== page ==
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Sam Rainsy Says No Apology on Criminal Charges

  • VOA Khmer

Sam Rainsy party supporters greet onlookers at a busy market during an election rally in the capital Phnom Penh, in 2008.

Sam Rainsy party supporters greet onlookers at a busy market during an election rally in the capital Phnom Penh, in 2008.

Opposition leader Sam Rainsy says he will not apologize to the government for his stance of the border issue with Vietnam, despite losing a Supreme Court appeal on criminal charges this week.

Political observes say the Supreme Court’s decision to uphold charges against him for uprooting markers near the Vietnamese border means a political solution is the only way to bring him back for 2012 and 2013 elections.

Sam Rainsy remains in exile abroad and faces 12 years in prison on a raft of charges stemming from his contentions that Cambodia is losing land to Vietnamese encroachment.

Political opponents of Prime Minister Hun Sen and his ruling Cambodian People’s Party have received royal pardons in the past, but only at the behest of the premier to the king.

“On the issue of an apology, I do not need to apologize to anyone at all,” Sam Rainsy told VOA Khmer. “In the country, there are only the current Cambodian leaders who need to apologize to the people.”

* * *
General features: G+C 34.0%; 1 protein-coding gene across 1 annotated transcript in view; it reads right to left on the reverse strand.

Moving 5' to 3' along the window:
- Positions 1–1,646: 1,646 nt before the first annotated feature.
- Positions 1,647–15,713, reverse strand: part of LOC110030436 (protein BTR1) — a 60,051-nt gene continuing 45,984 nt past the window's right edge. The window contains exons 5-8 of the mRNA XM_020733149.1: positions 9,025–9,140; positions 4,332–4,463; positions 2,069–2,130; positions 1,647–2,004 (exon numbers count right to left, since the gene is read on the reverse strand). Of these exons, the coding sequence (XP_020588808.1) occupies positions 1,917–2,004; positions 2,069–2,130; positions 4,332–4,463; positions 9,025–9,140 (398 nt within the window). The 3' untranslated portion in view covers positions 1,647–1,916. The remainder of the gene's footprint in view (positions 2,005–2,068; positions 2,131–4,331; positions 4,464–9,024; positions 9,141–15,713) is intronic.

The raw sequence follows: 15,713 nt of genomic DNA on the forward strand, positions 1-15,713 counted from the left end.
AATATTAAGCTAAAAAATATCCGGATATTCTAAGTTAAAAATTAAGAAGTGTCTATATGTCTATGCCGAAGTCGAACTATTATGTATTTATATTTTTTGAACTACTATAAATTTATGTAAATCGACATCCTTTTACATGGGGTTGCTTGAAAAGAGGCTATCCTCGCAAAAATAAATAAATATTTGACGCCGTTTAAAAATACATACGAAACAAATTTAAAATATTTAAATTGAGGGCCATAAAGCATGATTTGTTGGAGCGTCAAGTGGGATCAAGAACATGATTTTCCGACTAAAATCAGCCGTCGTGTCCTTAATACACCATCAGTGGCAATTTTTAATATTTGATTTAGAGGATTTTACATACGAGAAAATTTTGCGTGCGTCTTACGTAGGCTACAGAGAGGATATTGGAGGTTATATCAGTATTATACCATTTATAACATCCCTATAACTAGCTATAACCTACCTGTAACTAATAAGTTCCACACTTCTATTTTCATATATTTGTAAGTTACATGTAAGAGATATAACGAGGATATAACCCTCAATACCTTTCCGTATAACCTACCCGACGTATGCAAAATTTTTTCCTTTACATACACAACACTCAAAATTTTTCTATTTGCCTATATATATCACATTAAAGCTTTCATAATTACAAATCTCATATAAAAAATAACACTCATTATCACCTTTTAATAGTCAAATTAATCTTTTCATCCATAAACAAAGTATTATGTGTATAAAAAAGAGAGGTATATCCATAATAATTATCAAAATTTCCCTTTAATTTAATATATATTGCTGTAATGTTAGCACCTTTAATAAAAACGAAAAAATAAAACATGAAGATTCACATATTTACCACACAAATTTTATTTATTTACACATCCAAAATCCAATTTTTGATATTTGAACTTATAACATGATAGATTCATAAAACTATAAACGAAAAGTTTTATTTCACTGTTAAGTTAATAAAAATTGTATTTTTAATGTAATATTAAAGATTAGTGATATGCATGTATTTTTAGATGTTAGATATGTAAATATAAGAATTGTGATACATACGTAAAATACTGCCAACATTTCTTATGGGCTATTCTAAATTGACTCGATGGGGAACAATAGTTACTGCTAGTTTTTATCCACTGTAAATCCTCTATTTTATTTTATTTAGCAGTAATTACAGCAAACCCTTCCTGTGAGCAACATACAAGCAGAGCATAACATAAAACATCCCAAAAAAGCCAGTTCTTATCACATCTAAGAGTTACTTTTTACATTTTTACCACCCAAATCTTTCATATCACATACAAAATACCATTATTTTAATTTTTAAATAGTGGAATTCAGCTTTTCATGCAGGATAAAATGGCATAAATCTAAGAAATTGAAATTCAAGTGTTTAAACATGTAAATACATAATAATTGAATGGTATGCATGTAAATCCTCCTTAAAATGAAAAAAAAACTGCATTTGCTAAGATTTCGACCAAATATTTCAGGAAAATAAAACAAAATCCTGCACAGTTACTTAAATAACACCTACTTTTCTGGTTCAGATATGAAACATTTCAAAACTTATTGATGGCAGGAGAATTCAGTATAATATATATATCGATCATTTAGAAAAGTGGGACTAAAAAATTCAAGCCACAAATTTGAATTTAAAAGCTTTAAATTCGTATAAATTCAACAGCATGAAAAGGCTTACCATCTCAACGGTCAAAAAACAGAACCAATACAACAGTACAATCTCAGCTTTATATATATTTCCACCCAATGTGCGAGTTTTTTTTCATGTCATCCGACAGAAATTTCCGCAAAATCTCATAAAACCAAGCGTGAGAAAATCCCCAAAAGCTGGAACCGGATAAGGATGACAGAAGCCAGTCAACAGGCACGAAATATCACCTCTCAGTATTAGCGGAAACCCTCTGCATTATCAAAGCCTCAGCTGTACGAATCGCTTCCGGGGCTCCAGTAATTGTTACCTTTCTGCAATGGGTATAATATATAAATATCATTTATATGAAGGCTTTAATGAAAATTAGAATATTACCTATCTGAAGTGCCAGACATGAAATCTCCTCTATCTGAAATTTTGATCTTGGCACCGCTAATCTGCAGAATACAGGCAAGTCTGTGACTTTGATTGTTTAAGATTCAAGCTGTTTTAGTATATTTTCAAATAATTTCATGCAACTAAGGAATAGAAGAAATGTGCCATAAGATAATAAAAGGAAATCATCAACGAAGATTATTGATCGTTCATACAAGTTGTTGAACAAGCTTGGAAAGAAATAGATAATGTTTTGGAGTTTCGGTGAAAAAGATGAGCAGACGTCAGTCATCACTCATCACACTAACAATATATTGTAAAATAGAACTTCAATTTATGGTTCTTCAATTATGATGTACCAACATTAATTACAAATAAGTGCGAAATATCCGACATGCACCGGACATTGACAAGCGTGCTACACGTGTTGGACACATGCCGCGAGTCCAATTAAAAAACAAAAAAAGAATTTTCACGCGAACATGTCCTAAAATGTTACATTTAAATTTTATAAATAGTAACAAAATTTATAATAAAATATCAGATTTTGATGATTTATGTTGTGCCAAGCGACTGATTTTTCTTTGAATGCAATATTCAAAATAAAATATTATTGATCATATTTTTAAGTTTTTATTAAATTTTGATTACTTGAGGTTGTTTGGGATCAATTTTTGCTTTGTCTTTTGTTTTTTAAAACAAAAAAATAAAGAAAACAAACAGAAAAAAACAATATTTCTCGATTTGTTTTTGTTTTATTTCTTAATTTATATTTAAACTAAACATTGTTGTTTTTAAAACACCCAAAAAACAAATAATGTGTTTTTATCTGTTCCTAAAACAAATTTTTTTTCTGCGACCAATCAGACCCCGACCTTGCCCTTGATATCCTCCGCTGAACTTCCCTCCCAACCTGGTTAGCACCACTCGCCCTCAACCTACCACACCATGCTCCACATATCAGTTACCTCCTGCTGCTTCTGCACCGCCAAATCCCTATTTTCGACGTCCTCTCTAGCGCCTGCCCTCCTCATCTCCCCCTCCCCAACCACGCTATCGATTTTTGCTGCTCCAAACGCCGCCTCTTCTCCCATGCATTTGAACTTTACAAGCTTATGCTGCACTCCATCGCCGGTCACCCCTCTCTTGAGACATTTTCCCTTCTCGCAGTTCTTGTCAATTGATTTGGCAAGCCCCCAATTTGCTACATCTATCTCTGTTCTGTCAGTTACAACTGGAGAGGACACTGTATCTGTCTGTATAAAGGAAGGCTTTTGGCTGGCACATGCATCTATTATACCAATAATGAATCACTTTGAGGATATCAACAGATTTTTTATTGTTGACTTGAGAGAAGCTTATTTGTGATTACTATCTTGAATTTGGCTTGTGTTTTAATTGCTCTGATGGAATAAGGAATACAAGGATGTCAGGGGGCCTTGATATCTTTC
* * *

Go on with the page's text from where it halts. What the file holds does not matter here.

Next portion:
Sam Rainsy is accused of racial incitement and destruction of property for uprooting border markers in Svay Rieng province in 2009, as well as charges of disinformation for publishing a map on his party’s website he claims shows encroachment. The courts have so far sided with government claims the map is a fabrication.

Sam Rainsy maintains the charges against him are politically motivated, and he remains confident a political solution can be reached. “It is moving forward,” he said.

CPP lawmaker Cheam Yiep told VOA Khmer Sam Rainsy’s return depends on him writing Hun Sen and whether the premier will decide to allow him to come back.

Hun Sen has said in public speeches Sam Rainsy’s cases are matters for the courts.

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